<noscript>
      <div style="width: 22em; position: absolute; left: 50%; margin-left: -11em; color: red; background-color: white; border: 1px solid red; padding: 4px; font-family: sans-serif">
        Your web browser must have JavaScript enabled
        in order for this application to display correctly.
      </div>
    </noscript>
  </body>
</html>

Go into the UsingTheDockLayoutPanel.java file now and modify the code to look like this (we are getting rid of all the demo sample code):

package com.giantflyingsaucer.client;

import com.google.gwt.core.client.EntryPoint;
import com.google.gwt.user.client.ui.RootLayoutPanel;

public class UsingTheDockLayoutPanel implements EntryPoint {
	
	  
	public void onModuleLoad() {
		RootLayoutPanel.get().add(new MyDockLayoutPanel());
	}	
}

Note: Make sure your using the RootLayoutPanel and not the RootPanel in the code above!

Right-click on the com.giantflyingsaucer.client package and select:
New -> Other -> Google Web Toolkit -> UiBinder

Name the new (UiBinder) file: MyDockLayoutPanel

The newly created MyDockLayoutPanel.java file should be modified to look like this:

package com.giantflyingsaucer.client;

import com.google.gwt.core.client.GWT;
import com.google.gwt.uibinder.client.UiBinder;
import com.google.gwt.user.client.ui.Composite;
import com.google.gwt.user.client.ui.Widget;

public class MyDockLayoutPanel extends Composite {

	private static MyDockLayoutPanelUiBinder uiBinder = GWT
			.create(MyDockLayoutPanelUiBinder.class);

	interface MyDockLayoutPanelUiBinder extends
			UiBinder<Widget, MyDockLayoutPanel> {
	}

	public MyDockLayoutPanel() {
		initWidget(uiBinder.createAndBindUi(this));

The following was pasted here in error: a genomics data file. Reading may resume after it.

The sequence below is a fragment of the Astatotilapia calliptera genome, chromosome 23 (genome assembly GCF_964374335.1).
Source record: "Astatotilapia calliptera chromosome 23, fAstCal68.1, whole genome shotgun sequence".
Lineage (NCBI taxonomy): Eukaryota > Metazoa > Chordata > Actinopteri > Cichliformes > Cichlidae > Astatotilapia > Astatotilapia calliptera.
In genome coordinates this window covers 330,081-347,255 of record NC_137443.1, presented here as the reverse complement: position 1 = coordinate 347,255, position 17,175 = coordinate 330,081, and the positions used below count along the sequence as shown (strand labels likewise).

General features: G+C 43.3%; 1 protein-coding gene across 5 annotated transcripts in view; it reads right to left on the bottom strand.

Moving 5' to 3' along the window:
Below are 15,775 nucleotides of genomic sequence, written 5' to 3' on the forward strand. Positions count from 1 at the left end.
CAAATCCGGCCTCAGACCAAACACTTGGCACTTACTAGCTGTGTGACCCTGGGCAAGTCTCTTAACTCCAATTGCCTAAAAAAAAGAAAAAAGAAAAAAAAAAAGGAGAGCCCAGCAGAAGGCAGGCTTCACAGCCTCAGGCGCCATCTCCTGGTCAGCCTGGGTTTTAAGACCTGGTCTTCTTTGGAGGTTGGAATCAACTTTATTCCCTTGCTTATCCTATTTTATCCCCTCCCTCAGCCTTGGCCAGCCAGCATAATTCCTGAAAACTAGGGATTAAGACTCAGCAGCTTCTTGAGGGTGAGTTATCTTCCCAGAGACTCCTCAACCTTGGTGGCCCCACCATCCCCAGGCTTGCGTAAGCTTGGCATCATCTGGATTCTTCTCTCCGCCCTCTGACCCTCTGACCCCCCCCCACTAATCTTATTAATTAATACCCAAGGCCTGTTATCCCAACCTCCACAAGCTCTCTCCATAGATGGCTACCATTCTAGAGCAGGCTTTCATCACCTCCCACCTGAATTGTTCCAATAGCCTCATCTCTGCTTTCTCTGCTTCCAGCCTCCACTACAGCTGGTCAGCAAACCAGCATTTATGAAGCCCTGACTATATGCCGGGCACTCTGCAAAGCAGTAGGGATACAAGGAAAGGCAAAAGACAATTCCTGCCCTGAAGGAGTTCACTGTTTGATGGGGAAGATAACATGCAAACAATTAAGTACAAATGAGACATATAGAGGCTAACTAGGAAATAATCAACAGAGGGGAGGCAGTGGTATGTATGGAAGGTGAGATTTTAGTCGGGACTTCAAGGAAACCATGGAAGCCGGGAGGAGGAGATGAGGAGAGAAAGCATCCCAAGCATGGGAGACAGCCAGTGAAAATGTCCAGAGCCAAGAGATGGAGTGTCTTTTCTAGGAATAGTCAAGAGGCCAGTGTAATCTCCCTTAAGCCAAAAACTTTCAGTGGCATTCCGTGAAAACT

}
}

Ok, now we can get into the MyDockLayoutPanel.ui.xml which is where we can create the DockLayoutPanel and add some text and a unique background color in each panel so we can identify each of the panels.

<!DOCTYPE ui:UiBinder SYSTEM "http://dl.google.com/gwt/DTD/xhtml.ent">
<ui:UiBinder xmlns:ui="urn:ui:com.google.gwt.uibinder"
	xmlns:g="urn:import:com.google.gwt.user.client.ui">
	<ui:style>		
		.eastPanel {
			background-color: #F60;
		}
		.westPanel {
			background-color: #EEE;
		}
		.northPanel {
			background-color: #39F;
		}
		.southPanel {
			background-color: #99C;
		}
		.centerPanel {
			background-color: #FFC;
		}		
	</ui:style>
	 <g:DockLayoutPanel unit='EM'>
	   <g:north size='5'>
	     <g:FlowPanel styleName="{style.northPanel}">
	       <g:Label>This is the NORTH panel</g:Label>
	     </g:FlowPanel>
	   </g:north>
	   <g:west size='15'>
	     <g:FlowPanel styleName="{style.westPanel}">
	       <g:Label>This is the WEST panel</g:Label>
	     </g:FlowPanel>
	   </g:west>
	   <g:center>
	     <g:FlowPanel styleName="{style.centerPanel}">
	       <g:Label>This is the CENTER panel</g:Label>
	     </g:FlowPanel>
	   </g:center>
	   <g:east size='15'>
	     <g:FlowPanel styleName="{style.eastPanel}">
	       <g:Label>This is the EAST panel</g:Label>
	     </g:FlowPanel>
	   </g:east>	   
	    <g:south size="5">
	     <g:FlowPanel styleName="{style.southPanel}">
	       <g:Label>This is the SOUTH panel</g:Label>
	     </g:FlowPanel>
	    </g:south>	   
	 </g:DockLayoutPanel>
</ui:UiBinder> 

As you can see I’m making use of all the panels (north, south, east, west, center). You don’t have to use all of them if you don’t wish, modify it as you see fit for your projects. You can have multiple north, south, east and west panels but only one center so keep that in mind.

Save all the files and run the project.

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3 Responses to A simple example using the GWT DockLayoutPanel with UiBinder

  1. Pingback: A simple example using the Google Web Toolkit (GWT) SplitLayoutPanel with UiBinder | Giant Flying Saucer

  2. reda says:

    Thank you. Works perfectly and is a good starter :)

  3. Pingback: Developer Sharing June Edition « GWT Buzz